Pinellas tent city now ghost town
By AARON SHAROCKMAN
Published May 3, 2007
ST. PETERSBURG - The last residents of the officially sanctioned tent city have moved out.
Nine homeless men and women packed their things Tuesday evening and headed to hotels, a temporary stop on the way to apartments, social workers said.
Their departure ends a tumultuous period for the city, flamed by bouts of anger, fear and unrest. But it's no reason to cry victory. Thousands remain homeless in Pinellas County, officials say.
"We don't look at this as the ultimate solution, " said St. Petersburg Deputy Mayor Go Davis. "This is one piece."
In all, 107 people called the grassy lot on Fourth Avenue N home, the city said. These were people who had lived in previous tent cities.
Eight people eventually abandoned their tents, according to the city. Twenty-seven were evicted for violating curfew or drinking. And 72 were placed somewhere - a home, an apartment, a treatment center.
"A lot of people just needed a friend, " said Sheila Lopez, the Catholic Charities chief operating officer in charge of the Fourth Avenue tent city, which operated for 48 days. "They needed an ear and someone to offer some guidance."
But despite hopes to the contrary, no one living on Fourth Avenue was sent to the temporary shelter the city sees as a longer-term solution.
That site, at the former Pinellas Suncoast Transit Authority headquarters, is not yet ready and may not open until November.
Talks for a similar shelter in St. Petersburg are very preliminary.
And none of it accounts for the more than 25 people staying inside a church on 54th Avenue S, or the thousands of others scattered across the county.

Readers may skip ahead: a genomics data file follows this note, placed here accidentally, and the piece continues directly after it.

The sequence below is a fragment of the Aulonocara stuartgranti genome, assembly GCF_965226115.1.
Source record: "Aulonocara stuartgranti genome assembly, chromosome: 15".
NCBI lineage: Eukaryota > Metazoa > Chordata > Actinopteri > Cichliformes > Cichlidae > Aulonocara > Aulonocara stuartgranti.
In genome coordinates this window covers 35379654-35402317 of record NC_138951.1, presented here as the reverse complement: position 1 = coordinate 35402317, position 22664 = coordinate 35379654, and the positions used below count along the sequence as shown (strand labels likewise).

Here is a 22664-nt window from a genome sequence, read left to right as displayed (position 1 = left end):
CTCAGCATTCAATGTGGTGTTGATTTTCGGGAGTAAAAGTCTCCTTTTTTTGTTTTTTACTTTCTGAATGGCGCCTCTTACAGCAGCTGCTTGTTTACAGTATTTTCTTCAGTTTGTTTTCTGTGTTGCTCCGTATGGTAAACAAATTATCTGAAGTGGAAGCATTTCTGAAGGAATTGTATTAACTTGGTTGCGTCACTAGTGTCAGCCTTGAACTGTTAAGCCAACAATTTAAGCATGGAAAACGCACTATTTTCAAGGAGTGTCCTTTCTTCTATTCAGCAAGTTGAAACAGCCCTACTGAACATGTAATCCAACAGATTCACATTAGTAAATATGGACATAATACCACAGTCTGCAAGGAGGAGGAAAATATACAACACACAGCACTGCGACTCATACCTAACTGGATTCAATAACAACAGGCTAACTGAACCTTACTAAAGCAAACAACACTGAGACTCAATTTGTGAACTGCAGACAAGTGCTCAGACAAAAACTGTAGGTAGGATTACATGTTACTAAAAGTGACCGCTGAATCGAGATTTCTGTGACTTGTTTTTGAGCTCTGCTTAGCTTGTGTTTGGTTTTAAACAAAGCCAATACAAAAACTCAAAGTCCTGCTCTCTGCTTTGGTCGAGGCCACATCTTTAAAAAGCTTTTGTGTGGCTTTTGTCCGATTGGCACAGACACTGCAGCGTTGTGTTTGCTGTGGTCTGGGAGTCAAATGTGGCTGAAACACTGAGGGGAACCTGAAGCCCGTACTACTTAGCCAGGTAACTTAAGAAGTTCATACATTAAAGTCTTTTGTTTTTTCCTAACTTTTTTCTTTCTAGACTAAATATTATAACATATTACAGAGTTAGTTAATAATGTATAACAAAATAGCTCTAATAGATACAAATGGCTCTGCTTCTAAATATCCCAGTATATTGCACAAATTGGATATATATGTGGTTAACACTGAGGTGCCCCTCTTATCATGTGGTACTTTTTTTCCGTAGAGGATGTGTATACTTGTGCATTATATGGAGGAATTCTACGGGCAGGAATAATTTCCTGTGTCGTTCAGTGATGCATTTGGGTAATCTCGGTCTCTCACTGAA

Among some advocates for the homeless, it all raises the question: Why did the tent city have to close in the first place?
Resources are running thin as was the public's will, city officials say. More than 300 people who attended a recent homeless summit agreed tents were not an answer.
But opinions were still divided Wednesday.
"The need is increasing for safe space for people to stay temporarily, " said the Rev. Kim Wells, who is housing 27 homeless people inside the Lakewood United Church of Christ. "Yet, ironically, the city is closing its effort to meet that need."
Instead, the city has made future tent cities illegal, and when there's enough shelter space, camping on public property will be illegal as well. The City Council today will discuss whether to beef up its ordinances related to panhandling.
It's part of a big picture response, they say: Help those who want help, and do what's best for the city overall.
Wednesday afternoon, an advocate for the homeless and two people who had been living at the 54th Avenue church pitched two tents along the Fourth Avenue site, protesting before television news cameras.
Eric Rubin, Steve Welch and Debra Snively said they would remain, in defiance of the city and the no-trespassing signs on the chain-link fence that fronts the lot.
Police spokesman Bill Proffitt said he did not anticipate any arrests as of Wednesday afternoon. The city attracted national criticism when police slashed the tents of some homeless people Jan. 19.
"At this time, we are monitoring the situation, " Proffitt said.
Around the corner, more than a dozen homeless people tried to find shade under Interstate 375.
Abhi Raghunathan contributed to this report. Aaron Sharockman can be reached at email@example.com.